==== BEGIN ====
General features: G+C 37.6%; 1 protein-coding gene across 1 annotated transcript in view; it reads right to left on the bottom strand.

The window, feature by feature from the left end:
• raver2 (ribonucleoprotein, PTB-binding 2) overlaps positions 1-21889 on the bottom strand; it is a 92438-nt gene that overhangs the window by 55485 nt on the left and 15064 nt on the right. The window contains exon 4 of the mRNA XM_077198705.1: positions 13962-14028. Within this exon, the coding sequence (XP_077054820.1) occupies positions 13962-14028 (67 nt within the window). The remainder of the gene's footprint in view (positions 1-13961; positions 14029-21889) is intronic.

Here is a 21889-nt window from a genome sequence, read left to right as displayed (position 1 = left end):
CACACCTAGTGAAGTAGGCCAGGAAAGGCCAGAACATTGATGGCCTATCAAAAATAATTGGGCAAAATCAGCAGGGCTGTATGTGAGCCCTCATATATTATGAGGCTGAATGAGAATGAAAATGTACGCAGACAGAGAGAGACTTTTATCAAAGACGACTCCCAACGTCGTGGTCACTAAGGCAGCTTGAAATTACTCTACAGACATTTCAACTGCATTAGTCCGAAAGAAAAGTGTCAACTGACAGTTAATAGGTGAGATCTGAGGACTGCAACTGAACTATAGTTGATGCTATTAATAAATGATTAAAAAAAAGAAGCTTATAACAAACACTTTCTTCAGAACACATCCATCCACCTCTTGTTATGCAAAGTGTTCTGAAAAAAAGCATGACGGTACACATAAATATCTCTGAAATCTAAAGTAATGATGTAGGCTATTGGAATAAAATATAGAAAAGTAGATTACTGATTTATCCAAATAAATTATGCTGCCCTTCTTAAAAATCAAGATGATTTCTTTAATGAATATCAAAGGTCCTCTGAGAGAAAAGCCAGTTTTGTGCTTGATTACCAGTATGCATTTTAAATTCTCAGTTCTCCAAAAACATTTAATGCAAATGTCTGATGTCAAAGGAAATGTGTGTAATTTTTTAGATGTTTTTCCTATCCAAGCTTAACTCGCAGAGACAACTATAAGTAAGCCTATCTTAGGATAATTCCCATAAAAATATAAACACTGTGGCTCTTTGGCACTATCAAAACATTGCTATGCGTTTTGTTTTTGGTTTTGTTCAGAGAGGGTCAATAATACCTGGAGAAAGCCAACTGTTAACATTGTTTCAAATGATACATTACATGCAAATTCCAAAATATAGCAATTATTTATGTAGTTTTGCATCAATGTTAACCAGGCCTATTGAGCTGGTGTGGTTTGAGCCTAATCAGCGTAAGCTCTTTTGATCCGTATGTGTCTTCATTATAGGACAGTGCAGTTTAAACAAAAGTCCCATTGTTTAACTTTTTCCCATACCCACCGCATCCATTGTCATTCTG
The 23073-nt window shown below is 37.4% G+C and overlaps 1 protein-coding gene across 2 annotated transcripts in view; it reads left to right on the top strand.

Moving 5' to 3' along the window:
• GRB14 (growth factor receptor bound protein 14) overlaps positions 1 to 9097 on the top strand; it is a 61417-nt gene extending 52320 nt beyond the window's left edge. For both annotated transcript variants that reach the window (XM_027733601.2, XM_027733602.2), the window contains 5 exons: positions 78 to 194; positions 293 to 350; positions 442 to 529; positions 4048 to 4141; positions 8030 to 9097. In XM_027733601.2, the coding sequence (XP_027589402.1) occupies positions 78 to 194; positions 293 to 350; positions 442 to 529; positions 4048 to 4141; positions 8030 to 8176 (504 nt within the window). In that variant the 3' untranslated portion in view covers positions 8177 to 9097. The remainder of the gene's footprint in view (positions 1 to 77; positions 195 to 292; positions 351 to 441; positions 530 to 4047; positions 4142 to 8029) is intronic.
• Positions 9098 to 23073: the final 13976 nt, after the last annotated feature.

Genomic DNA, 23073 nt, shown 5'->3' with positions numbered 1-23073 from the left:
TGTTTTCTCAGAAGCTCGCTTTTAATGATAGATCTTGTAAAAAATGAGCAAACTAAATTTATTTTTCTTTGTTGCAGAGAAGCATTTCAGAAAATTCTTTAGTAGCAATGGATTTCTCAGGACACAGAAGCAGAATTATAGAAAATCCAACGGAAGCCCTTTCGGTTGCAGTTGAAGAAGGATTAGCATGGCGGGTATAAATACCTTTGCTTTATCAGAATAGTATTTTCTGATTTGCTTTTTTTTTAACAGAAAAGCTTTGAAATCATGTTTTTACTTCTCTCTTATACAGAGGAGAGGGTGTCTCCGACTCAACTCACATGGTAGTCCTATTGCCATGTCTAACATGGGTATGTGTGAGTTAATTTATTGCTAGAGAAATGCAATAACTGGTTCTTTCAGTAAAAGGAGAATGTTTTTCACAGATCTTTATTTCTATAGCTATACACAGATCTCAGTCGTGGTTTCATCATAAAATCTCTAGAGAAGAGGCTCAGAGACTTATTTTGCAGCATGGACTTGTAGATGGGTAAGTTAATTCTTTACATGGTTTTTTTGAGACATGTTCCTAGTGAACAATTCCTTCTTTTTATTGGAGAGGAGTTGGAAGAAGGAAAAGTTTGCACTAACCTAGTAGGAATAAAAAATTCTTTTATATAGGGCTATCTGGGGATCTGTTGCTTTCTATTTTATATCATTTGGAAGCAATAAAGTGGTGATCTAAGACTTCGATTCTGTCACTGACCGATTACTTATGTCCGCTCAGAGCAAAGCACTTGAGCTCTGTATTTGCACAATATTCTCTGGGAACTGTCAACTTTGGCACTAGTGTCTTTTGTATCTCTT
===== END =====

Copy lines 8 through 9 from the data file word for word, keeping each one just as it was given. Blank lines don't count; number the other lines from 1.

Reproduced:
• GRB14 (growth factor receptor bound protein 14) overlaps positions 1 to 9097 on the top strand; it is a 61417-nt gene extending 52320 nt beyond the window's left edge. For both annotated transcript variants that reach the window (XM_027733601.2, XM_027733602.2), the window contains 5 exons: positions 78 to 194; positions 293 to 350; positions 442 to 529; positions 4048 to 4141; positions 8030 to 9097. In XM_027733601.2, the coding sequence (XP_027589402.1) occupies positions 78 to 194; positions 293 to 350; positions 442 to 529; positions 4048 to 4141; positions 8030 to 8176 (504 nt within the window). In that variant the 3' untranslated portion in view covers positions 8177 to 9097. The remainder of the gene's footprint in view (positions 1 to 77; positions 195 to 292; positions 351 to 441; positions 530 to 4047; positions 4142 to 8029) is intronic.
• Positions 9098 to 23073: the final 13976 nt, after the last annotated feature.